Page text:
Oct 20, 2008 rated it liked it  ·  review of another edition
Shelves: sf-fantasy
This review has been hidden because it contains spoilers. To view it, click here.
Althea Ann
Not so long ago, I was reading a forum discussion talking about how fantasy worlds never seem to progress past a medieval level of technology; and whether or not it's possible to write a technological fantasy world that is clearly not science fiction.
This book does it, with its plethora of faerie creatures - and our protagonist, a changeling - working in factories and dealing with magical/robotic creations.
The book is complex, with strikingly original ideas, and a carefully plotted structure th
Jan 26, 2010 rated it it was amazing  ·  review of another edition
This was one of the first books that I stumbled upon without anyone ever recommending it to me, and expected the normal fantasy-fare.

Imagine my surprise when this story turned out to be an entirely original tale about a girl trying to find her way in a strange, cruel, bold, ferocious world. I was used to reading about elves and dwarves; this world has giant metal dragons and invisible boys and anthropomorphic characters. And, as it were, elves as well.

I re-read this book every year, just for the
I don't know how to rate this book. It's staid with me years after I read yet - yet I never felt the urge to read ti again, or tell anyone else they should read it.

The faerie realm never felt so real - or so modern. There are factories, cops, malls, high schools, colleges, duplexes - all the trappings of urban and suburban life, but populated entirely by the fair folk, who act very similar, except when the occasional Beltane sacrifice or Samhien orgy comes along. And there's magic and spells de
Aug 10, 2011 rated it it was amazing  ·  review of another edition
Recommends it for: advanced fantasy readers
An excellent and unusual dark fantasy book. The main character is an anti-hero so be prepared, remember it's a grim, gritty, nihilist fantasy book.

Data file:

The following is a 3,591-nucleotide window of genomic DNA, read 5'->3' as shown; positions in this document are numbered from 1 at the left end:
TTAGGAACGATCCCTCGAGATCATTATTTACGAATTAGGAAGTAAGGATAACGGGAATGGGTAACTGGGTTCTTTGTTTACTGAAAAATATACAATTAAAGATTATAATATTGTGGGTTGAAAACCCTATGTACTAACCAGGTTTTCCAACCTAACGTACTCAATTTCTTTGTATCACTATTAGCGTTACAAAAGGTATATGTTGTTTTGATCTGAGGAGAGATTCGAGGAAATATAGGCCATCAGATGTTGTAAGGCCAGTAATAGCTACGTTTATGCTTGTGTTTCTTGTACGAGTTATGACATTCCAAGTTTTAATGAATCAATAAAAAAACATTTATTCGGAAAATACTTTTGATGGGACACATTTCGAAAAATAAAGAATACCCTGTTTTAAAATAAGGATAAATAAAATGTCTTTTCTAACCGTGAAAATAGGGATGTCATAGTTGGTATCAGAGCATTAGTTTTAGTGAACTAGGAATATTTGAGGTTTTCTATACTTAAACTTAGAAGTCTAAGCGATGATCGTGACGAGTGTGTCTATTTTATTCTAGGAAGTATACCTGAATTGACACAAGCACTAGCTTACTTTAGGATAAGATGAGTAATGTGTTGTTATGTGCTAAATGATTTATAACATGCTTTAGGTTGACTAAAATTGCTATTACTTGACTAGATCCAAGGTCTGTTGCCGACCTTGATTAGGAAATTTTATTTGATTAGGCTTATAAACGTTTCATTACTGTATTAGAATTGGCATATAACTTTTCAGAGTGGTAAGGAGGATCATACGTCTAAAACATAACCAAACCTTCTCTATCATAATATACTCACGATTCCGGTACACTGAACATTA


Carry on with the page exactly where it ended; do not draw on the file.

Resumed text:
This book is for advanced readers who are familiar with the usual fantasy tropes. People who still prefer the old-style fairytales with heroic heroes may not like it. People who have already read a lot of fantasy and are bored with sparkly vampires and white knights may like this grim tale.
Jul 20, 2012 rated it really liked it  ·  review of another edition
I read it based on Anatoly Vorobey's review:

"This is fantasy for adults: complex flawed characters, a world rich in detail, multitude of characters who live and do things for their own sake rather than to advance a plot point or help the hero. Utter disregard for conventions and cliches of the genre. A hero who is an anti-Mary Sue. Endless inventiveness of the author. To my taste, this novel is what books like The Kingkiller Chronicles promise, but then utterly fail to deliver. But if you're a f
Apr 30, 2018 rated it it was amazing  ·  review of another edition
There aren't many moments in my life I can look back at and call them fateful, but the cold afternoon in late November when I came to our humble library, which was a great place that tended to all my passions at once (anime and video games included), and, as usual, checked a stand with books for sale to notice something about dragons...that was one of those moments. I had no idea then, buying this book for a price too cheap to believe now, what a journey was ahead of me.

It should be noted here
Jun 18, 2009 rated it did not like it  ·  review of another edition
Shelves: fantasy, unfinished